When is modifying genetics not genetic modification? Strange question but it’s one that the European Court of Justice has spent two years deliberating. The court’s decision determines whether the latest generation of tools for making changes to the DNA of plants, animals and microorganisms come under the same regulations as previous generations. As these regulations shape what scientists try to use these tools for, whether businesses use them at all and whether products made with them appear in our shops, there was a lot riding on this verdict.
The new technologies in question enable a process called genome editing. They are used to make changes at a precise location in DNA. The most often discussed genome editing technology is CRISPR/Cas9, which has gained renown for being faster, cheaper and easier to use than all other methods for making changes to DNA. Genome editing ended up in court because EU policymakers, alongside regulators around the world, are grappling with how these technologies fit into their technology based-system to regulating genetic modification.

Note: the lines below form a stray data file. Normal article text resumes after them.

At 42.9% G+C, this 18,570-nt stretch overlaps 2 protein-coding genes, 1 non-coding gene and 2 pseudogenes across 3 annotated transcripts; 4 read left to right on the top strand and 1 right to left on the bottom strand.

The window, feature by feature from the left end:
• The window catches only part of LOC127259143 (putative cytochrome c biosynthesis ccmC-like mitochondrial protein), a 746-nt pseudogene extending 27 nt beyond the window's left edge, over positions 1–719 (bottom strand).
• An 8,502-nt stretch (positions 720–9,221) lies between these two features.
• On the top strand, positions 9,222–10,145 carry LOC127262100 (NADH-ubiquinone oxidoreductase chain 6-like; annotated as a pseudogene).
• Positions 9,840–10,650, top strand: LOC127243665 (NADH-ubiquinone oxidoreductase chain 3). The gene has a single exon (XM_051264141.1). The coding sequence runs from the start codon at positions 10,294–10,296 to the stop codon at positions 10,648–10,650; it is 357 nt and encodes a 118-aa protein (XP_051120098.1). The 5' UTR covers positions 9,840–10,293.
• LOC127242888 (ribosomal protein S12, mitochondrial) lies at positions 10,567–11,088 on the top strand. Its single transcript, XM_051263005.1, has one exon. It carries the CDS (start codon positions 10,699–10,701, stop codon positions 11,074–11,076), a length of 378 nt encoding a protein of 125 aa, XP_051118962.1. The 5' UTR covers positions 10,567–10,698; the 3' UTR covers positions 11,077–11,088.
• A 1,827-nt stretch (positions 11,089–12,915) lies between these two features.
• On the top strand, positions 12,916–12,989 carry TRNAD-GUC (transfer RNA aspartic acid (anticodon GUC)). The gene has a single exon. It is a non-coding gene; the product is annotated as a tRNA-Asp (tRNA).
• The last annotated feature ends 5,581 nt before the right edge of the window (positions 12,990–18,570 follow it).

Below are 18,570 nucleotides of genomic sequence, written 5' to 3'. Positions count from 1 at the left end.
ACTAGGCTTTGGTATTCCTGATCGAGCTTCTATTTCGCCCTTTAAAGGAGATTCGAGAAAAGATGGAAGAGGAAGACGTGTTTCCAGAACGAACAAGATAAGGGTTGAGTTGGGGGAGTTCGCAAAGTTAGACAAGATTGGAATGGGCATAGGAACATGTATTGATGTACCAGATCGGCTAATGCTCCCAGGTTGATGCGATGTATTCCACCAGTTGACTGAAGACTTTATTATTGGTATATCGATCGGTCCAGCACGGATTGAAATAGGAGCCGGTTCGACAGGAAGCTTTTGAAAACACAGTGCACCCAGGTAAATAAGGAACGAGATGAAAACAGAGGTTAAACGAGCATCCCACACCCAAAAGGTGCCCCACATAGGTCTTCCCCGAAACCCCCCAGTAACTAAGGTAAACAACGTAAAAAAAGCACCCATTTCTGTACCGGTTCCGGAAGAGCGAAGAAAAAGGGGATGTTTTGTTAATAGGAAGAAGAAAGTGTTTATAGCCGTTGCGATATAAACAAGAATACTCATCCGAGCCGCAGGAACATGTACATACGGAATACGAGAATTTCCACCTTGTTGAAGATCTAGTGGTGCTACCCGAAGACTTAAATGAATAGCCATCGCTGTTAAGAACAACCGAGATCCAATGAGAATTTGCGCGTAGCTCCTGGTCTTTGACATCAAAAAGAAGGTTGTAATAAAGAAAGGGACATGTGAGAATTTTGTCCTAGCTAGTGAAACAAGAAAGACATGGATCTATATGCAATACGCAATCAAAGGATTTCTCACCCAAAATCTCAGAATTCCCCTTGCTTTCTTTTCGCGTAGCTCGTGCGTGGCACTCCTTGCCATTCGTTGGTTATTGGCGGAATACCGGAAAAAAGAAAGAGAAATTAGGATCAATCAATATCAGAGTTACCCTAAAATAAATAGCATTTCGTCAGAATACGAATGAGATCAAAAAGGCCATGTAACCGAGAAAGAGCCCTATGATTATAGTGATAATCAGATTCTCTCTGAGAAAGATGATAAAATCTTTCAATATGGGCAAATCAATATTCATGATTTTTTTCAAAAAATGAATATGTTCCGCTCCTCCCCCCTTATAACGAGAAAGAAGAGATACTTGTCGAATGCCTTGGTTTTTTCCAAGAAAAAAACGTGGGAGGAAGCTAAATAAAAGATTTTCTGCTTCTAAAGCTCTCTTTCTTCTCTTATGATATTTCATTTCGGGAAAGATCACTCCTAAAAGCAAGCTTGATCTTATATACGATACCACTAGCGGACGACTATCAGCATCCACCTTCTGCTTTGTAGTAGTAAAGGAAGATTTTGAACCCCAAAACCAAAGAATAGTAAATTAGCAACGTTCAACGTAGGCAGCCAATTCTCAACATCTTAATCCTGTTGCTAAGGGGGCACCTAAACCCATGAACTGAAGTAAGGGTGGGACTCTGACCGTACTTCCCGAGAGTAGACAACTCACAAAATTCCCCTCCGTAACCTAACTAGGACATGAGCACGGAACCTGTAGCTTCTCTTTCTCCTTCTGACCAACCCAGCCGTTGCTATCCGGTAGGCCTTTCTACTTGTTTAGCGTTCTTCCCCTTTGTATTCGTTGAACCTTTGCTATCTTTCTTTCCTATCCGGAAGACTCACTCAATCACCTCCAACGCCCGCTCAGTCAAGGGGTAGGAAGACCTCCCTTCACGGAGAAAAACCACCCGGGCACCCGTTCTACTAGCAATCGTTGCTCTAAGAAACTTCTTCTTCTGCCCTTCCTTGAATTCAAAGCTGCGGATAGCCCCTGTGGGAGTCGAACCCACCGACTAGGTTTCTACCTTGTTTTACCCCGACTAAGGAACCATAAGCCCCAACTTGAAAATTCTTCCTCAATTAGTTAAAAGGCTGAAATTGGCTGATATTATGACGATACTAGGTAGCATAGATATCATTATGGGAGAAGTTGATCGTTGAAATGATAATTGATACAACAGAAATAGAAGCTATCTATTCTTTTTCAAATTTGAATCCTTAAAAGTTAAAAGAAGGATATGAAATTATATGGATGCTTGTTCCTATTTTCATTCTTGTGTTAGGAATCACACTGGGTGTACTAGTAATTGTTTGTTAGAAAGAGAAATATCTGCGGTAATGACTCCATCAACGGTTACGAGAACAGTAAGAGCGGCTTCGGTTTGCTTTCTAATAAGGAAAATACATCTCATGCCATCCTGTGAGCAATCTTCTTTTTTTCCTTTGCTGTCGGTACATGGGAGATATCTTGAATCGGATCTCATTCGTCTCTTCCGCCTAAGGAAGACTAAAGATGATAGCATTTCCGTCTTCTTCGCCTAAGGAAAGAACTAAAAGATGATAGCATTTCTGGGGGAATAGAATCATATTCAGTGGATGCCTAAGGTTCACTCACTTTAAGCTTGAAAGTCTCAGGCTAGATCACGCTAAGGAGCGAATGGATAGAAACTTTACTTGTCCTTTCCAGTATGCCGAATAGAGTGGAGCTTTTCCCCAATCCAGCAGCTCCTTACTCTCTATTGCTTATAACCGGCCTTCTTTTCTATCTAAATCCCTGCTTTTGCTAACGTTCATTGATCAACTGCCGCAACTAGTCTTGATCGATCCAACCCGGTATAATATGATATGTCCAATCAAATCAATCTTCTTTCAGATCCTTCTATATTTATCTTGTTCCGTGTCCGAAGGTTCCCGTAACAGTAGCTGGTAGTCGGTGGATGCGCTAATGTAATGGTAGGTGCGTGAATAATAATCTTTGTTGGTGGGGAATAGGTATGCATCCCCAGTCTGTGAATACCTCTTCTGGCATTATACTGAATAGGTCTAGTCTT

A way forward
The solution to these problems is to move away from a technology-based approach to regulation and towards a product-based approach that focuses on the genetic change that has been made. This is the system used in Canada. By not focusing on the technology used to introduce the change, this approach anticipates new technologies. And by focusing on the change made, it can meet public expectations by ensuring that no product with an entirely new genetic characteristic can be released in Canada without going through a regulatory approval process. So rather than spending two years asking whether genome editing should be treated as genetic modification, perhaps the European Court of Justice’s time would have been better spent asking whether the technology-based approach to regulation is fit for purpose. Read more